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Are mistakes inevitable? Sex allocation specialization by workers can reduce the genetic information needed to assess queen mating frequency
journal contributionposted on 2023-06-08, 08:08 authored by Francis Ratnieks, Heikki Helanterä, Kevin R Foster
Insect workers can increase their inclusive fitness by biasing colony sex allocation towards males when their mother queen is mated to multiple males and females when she is singly mated. Workers need heritable variation in odour diversity to assess queen mating frequency. Here we present a simple one-locus two-allele model, which shows that the sex ratio specialization itself will often select against rare alleles that would provide additional information for the assessment of queen mating frequency. However, under certain rather restricted conditions, such as when sex ratios are highly female biased, and when worker reproduction is rare, sex ratio specialization can select for rare alleles. This suggests that sex allocation biasing by workers will usually reduce the very information that workers need to assess queen mating frequency. Our model is an example where an explicit treatment of underlying genetics and mechanisms of behaviour, such as information use, is necessary to fully understand the evolution of an adaptive behavioural strategy.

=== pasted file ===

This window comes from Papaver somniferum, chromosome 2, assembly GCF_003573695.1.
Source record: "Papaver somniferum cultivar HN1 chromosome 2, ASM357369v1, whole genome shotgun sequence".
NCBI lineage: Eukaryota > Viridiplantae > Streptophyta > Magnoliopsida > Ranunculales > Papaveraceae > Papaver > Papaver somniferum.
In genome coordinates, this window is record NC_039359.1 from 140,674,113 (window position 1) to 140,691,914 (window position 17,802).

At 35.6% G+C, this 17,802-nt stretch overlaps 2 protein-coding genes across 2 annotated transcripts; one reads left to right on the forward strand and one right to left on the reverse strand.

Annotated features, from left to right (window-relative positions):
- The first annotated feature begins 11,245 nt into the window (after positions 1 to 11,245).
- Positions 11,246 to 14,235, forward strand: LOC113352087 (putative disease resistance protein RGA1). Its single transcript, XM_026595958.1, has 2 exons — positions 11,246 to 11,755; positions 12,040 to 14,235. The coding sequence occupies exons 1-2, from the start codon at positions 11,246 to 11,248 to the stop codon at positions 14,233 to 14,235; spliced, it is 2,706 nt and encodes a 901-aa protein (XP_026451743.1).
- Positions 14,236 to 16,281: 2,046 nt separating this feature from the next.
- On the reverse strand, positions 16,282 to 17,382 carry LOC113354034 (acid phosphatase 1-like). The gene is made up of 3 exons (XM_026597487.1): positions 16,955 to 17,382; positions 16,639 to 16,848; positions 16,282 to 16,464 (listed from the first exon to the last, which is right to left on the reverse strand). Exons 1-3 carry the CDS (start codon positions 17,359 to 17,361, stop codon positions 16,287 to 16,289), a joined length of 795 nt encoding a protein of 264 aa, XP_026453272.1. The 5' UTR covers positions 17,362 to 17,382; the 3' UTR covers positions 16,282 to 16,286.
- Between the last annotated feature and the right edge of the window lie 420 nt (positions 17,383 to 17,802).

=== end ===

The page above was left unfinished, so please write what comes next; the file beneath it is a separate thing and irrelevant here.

JournalJournal of Theoretical Biology
Department affiliated with
- Evolution, Behaviour and Environment Publications
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